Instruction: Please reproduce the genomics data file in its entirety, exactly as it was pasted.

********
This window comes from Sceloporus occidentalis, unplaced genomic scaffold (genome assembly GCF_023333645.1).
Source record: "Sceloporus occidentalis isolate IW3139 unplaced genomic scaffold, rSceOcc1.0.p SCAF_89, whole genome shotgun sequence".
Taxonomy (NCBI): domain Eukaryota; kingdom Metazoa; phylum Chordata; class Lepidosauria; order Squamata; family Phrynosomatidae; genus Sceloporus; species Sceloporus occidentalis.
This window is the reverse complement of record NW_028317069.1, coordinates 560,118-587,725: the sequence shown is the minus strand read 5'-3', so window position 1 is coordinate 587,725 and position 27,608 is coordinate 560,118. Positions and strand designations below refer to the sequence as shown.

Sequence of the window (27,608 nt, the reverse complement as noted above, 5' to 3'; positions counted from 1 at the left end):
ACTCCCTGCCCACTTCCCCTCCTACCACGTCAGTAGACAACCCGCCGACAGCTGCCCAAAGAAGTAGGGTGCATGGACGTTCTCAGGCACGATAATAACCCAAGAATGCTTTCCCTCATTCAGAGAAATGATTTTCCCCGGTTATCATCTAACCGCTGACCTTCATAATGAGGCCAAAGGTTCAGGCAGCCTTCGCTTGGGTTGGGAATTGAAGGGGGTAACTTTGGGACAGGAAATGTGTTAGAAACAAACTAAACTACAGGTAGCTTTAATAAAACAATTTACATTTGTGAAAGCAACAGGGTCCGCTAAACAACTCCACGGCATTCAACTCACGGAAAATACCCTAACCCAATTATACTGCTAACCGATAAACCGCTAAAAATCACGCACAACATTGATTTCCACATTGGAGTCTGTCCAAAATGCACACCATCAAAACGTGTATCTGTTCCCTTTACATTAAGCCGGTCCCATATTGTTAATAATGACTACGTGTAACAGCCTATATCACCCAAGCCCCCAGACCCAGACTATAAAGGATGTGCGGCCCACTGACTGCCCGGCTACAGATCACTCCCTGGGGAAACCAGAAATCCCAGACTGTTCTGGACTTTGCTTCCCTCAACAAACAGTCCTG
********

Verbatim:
This window comes from Sceloporus occidentalis, unplaced genomic scaffold (genome assembly GCF_023333645.1).
Source record: "Sceloporus occidentalis isolate IW3139 unplaced genomic scaffold, rSceOcc1.0.p SCAF_89, whole genome shotgun sequence".
Taxonomy (NCBI): domain Eukaryota; kingdom Metazoa; phylum Chordata; class Lepidosauria; order Squamata; family Phrynosomatidae; genus Sceloporus; species Sceloporus occidentalis.
This window is the reverse complement of record NW_028317069.1, coordinates 560,118-587,725: the sequence shown is the minus strand read 5'-3', so window position 1 is coordinate 587,725 and position 27,608 is coordinate 560,118. Positions and strand designations below refer to the sequence as shown.

Sequence of the window (27,608 nt, the reverse complement as noted above, 5' to 3'; positions counted from 1 at the left end):
ACTCCCTGCCCACTTCCCCTCCTACCACGTCAGTAGACAACCCGCCGACAGCTGCCCAAAGAAGTAGGGTGCATGGACGTTCTCAGGCACGATAATAACCCAAGAATGCTTTCCCTCATTCAGAGAAATGATTTTCCCCGGTTATCATCTAACCGCTGACCTTCATAATGAGGCCAAAGGTTCAGGCAGCCTTCGCTTGGGTTGGGAATTGAAGGGGGTAACTTTGGGACAGGAAATGTGTTAGAAACAAACTAAACTACAGGTAGCTTTAATAAAACAATTTACATTTGTGAAAGCAACAGGGTCCGCTAAACAACTCCACGGCATTCAACTCACGGAAAATACCCTAACCCAATTATACTGCTAACCGATAAACCGCTAAAAATCACGCACAACATTGATTTCCACATTGGAGTCTGTCCAAAATGCACACCATCAAAACGTGTATCTGTTCCCTTTACATTAAGCCGGTCCCATATTGTTAATAATGACTACGTGTAACAGCCTATATCACCCAAGCCCCCAGACCCAGACTATAAAGGATGTGCGGCCCACTGACTGCCCGGCTACAGATCACTCCCTGGGGAAACCAGAAATCCCAGACTGTTCTGGACTTTGCTTCCCTCAACAAACAGTCCTG